What an exciting time of year! After a spate of 50 plus degree temperatures, lawn grass — bare now although it could be buried a foot deep in snow by the time you read this — has turned a slightly more vibrant shade of green. Like a developing photographic film (remember film?), the balsam fir, arborvitae, and hemlock trees I’m looking at outside my window, have also greened up a bit more.
Going outside to peer more closely at trees and shrubs reveals the slightest swelling of their buds. Earlier in winter, no amount of warmth could have caused this. As a cold weather survival mechanism, hardy trees and shrubs are “smart” enough to know to stay dormant until warm weather signals that it’s safe for tender young sprouts and flowers to emerge.
These plants stay asleep until they’ve experienced a certain number of hours of cool temperatures, the amount varying …
Only four inches of snow fell a a couple of weeks ago but I decided anyway to go outside and mulch. And shovel snow. And shovel snow and mulch.
What I was trying to do, besides clear snow from the driveway, the paths, and the doorway to the greenhouse, was to create a microclimate. A microclimate is a small area where the climate is slightly different from the general climate.
One group of plants in need of this special treatment are my maypops, Passiflora incarnata. Yes, Passiflora genus is that of passionflower, and maypop is a hardy species of passionflower, native to eastern U.S.. It bears the same breathtaking flowers, whose intricate arrangement of flower parts was used by Christian missionaries to teach native Americans about the “passion” of Christ, as the tropical species. And, like the tropical species, flowers are followed by egg-shaped fruits filled with air and seeds around …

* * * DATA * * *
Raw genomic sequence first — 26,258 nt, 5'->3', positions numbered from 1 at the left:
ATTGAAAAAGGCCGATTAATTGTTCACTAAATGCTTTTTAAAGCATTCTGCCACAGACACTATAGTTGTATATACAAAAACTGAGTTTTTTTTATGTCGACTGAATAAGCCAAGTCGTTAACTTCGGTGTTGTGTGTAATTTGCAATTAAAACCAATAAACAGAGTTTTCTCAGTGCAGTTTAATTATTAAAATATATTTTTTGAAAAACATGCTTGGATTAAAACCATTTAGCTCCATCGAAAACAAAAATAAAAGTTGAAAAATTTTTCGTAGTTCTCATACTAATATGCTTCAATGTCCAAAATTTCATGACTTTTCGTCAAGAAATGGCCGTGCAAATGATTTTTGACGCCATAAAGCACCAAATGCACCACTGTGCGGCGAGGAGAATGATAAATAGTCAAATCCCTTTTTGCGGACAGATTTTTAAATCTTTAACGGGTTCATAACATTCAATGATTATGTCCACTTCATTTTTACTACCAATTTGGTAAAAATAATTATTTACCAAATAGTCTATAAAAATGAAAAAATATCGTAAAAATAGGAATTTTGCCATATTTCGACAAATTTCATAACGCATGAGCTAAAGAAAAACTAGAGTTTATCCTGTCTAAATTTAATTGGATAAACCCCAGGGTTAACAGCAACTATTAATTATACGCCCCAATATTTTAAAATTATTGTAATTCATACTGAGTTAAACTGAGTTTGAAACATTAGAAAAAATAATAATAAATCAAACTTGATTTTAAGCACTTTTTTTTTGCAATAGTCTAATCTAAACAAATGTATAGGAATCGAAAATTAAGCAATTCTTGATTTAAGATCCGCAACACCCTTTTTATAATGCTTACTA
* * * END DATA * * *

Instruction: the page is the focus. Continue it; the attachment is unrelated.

The dark green wreath was tied with red ribbons and gliding towards me, in its progress stirring up snowflakes gently floating out of the grey sky. No, the wreath was not hanging from a horse-drawn sled, but was plowing through the frigid air affixed to the chrome grille of a gleaming white Cadillac! Here we are in the twenty-first century, still infusing a breath of life into our winters with cut evergreen boughs, just as did the ancient Egyptians, Persians, Jews, Christians, and Druids.
Whether for Christmas, for the ancient winter festival of Saturnalia, or for any other tradition, a wreath celebrates the continuity of life through winter. Evergreens are favorite wreath materials because their year long green flaunts winters’ apparently lifeless cold.
A few evergreen boughs tied together make a doorway more inviting or a room more cozy in winter, but a bona fide wreath creates something special. And the actual …
My carpenter friends, near the end of their projects, have their “punch lists” to serve as reminders what odds and ends still need to be done. I similarly have a punch list for my gardens, a punch list that marks the end of the growing season, a list of what (I hope) will get done before I drop the first seeds in the ground next spring.
(No need for an entry on the punch list to have the ground ready for that seed. Beds have been mulched with compost and are ready for planting.)
Hardy, potted plants, including some roses, pear trees, and Nanking cherries, can’t have their roots exposed to the full brunt of winter cold. I’ve huddled all these pots together against the north wall of my house but soon have to mound leaves or wood chips up to their rims to provide further cold protection.
My sixteen blueberry plants make me happy, so I make them happy. (They made me happy this year to the tune of 190 quarts of berries, half of which are in the freezer.) I don’t know how much work bearing all those berries was for them, but I just finished my annual fall ritual of lugging bag upon bag of leaves over to the berry patch to spread beneath the whole 750 square foot planted area.
I don’t begin this ritual spreading until the blueberries’ leaves drop. Then, old leaves and dried up, old fruits are on the ground and get buried beneath the mulch, preventing any disease spores lurking in these fallen leaves or fruits from lofting back up into the plants next spring. Rainy, overcast summers or hot, dry summers or any weather in between — my bushes have never had any disease problems.